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Exercise 6
Suppose that a random variable Y follows a lognormal distribution with mean 149.157 and variance 223.5945. Determine the probability P(Y>150).

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Exercise 7
Suppose that a random variable Y follows a lognormal distribution with mean 1200 and median 1000. Determine the probability P(Y>1300).

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Exercise 8
Customers of a very popular restaurant usually have to wait in line for a table. Suppose that the wait time Y (in minutes) for a table follows a lognormal distribution with parameters \mu=3.5 and \sigma=0.10. Concerned about long wait time, the restaurant owner improves the wait time by expanding the facility and hiring more staff. As a result, the wait time for a table is cut by half. After the restaurant expansion,

  • what is the probability distribution of the wait time for a table?
  • what is the probability that a customer will have to wait more than 20 minutes for a table?

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Answers

Exercise 1

  • 0.1040

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Exercise 2

  • 0.8888
  • 1.4669
  • 7.8707

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Exercise 3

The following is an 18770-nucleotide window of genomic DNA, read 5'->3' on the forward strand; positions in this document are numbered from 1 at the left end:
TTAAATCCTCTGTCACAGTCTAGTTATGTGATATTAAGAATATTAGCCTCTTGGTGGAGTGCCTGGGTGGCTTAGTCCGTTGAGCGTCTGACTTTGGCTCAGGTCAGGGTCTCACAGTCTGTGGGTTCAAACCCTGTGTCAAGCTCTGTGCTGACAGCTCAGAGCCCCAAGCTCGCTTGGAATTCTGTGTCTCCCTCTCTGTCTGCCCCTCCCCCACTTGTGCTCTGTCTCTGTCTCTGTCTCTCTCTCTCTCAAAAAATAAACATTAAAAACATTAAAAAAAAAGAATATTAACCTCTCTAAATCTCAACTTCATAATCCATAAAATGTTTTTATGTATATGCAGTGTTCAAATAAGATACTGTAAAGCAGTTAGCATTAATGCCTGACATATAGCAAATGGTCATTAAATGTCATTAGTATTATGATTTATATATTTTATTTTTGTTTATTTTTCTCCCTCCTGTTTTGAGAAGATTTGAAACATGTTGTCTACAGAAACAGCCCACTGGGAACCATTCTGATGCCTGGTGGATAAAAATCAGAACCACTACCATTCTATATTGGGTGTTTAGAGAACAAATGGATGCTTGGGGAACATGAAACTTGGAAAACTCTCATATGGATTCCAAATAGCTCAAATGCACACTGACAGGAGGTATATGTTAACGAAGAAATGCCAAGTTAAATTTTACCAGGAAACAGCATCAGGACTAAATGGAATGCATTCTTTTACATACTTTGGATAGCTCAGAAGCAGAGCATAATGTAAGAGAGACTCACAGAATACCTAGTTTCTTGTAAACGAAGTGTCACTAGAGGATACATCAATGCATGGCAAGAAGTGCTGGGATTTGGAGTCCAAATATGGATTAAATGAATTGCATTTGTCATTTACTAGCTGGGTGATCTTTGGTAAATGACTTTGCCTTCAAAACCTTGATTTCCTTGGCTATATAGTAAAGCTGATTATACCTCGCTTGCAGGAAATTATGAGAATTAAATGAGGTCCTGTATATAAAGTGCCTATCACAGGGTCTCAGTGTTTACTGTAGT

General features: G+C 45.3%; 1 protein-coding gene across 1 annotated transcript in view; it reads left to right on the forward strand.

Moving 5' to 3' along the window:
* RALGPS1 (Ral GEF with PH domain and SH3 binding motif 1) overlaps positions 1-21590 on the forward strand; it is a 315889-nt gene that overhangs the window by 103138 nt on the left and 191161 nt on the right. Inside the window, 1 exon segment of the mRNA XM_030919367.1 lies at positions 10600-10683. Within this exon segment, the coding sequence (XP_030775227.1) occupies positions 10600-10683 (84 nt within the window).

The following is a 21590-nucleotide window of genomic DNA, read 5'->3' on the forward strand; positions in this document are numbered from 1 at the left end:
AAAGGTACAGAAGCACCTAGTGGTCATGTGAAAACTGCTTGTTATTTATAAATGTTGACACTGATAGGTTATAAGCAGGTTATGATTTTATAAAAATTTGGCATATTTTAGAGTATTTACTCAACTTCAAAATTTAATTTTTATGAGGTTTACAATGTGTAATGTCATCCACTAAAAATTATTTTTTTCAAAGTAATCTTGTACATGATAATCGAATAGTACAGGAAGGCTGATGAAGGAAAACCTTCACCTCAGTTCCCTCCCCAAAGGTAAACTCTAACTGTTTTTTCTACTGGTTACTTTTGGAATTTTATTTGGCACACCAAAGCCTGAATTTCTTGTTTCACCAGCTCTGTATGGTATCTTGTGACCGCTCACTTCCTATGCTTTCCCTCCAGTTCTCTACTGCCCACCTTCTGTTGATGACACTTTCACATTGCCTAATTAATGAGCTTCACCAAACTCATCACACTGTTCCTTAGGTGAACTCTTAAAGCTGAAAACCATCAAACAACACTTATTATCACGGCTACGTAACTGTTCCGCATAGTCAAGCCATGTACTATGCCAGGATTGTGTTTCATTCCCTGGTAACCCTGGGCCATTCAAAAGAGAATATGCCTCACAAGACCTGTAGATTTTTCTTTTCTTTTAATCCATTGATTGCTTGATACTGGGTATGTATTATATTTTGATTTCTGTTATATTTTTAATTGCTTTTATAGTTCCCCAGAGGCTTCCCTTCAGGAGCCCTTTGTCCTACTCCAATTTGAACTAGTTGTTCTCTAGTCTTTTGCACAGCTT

• E(Y)=e^{4.405}
  • E(Y^2)=e^{9.62}
  • E(Y^3)=e^{15.645}
  • E(Y^4)=e^{22.48}
  • Var(Y)=(e^{0.81}-1) \ e^{8.81}

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Exercise 4

  • \displaystyle \text{CV}= 1.117098
  • \displaystyle \gamma_1= 4.74533
  • \displaystyle \beta_2= 60.41075686

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Exercise 5

  • \displaystyle E(Y)= 3415.391045
  • \displaystyle E(Y^2)= 34017449.61
  • \displaystyle Var(Y)= 22352553.62

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Exercise 6

  • 0.4562

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Exercise 7

  • 0.3336

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Exercise 8

  • longnormal with \mu=3.5+\log(0.5) and \sigma=0.1 where \log is the natural logarithm.
  • 0.0294

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\copyright \ 2015 \text{ by Dan Ma}
Revised October 18, 2018

Calculating the skewness of a probability distribution

This post presents exercises on calculating the moment coefficient of skewness. These exercises are to reinforce the calculation demonstrated in this companion blog post.